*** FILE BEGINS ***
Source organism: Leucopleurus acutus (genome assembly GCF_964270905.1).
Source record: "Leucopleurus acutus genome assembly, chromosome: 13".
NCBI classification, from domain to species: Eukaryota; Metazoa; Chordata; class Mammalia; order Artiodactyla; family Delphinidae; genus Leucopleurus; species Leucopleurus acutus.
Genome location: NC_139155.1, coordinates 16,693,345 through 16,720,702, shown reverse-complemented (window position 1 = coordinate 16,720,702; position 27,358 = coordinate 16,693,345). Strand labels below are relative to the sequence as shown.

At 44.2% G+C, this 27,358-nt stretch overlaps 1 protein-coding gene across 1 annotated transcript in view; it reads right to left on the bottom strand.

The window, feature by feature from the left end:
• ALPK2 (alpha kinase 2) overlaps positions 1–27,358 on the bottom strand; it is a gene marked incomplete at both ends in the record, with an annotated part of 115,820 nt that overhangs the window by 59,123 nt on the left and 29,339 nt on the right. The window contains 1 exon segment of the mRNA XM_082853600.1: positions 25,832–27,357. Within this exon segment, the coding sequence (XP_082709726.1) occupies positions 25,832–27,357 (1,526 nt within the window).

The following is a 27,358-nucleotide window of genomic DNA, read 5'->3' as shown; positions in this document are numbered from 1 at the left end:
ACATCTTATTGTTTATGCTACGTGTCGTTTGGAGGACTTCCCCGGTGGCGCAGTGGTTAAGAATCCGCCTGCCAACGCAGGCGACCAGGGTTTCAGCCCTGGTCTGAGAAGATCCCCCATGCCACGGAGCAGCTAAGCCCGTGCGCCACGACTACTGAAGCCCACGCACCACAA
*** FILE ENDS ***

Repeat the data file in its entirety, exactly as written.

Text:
Source organism: Leucopleurus acutus (genome assembly GCF_964270905.1).
Source record: "Leucopleurus acutus genome assembly, chromosome: 13".
NCBI classification, from domain to species: Eukaryota; Metazoa; Chordata; class Mammalia; order Artiodactyla; family Delphinidae; genus Leucopleurus; species Leucopleurus acutus.
Genome location: NC_139155.1, coordinates 16,693,345 through 16,720,702, shown reverse-complemented (window position 1 = coordinate 16,720,702; position 27,358 = coordinate 16,693,345). Strand labels below are relative to the sequence as shown.

At 44.2% G+C, this 27,358-nt stretch overlaps 1 protein-coding gene across 1 annotated transcript in view; it reads right to left on the bottom strand.

The window, feature by feature from the left end:
• ALPK2 (alpha kinase 2) overlaps positions 1–27,358 on the bottom strand; it is a gene marked incomplete at both ends in the record, with an annotated part of 115,820 nt that overhangs the window by 59,123 nt on the left and 29,339 nt on the right. The window contains 1 exon segment of the mRNA XM_082853600.1: positions 25,832–27,357. Within this exon segment, the coding sequence (XP_082709726.1) occupies positions 25,832–27,357 (1,526 nt within the window).

The following is a 27,358-nucleotide window of genomic DNA, read 5'->3' as shown; positions in this document are numbered from 1 at the left end:
ACATCTTATTGTTTATGCTACGTGTCGTTTGGAGGACTTCCCCGGTGGCGCAGTGGTTAAGAATCCGCCTGCCAACGCAGGCGACCAGGGTTTCAGCCCTGGTCTGAGAAGATCCCCCATGCCACGGAGCAGCTAAGCCCGTGCGCCACGACTACTGAAGCCCACGCACCACAA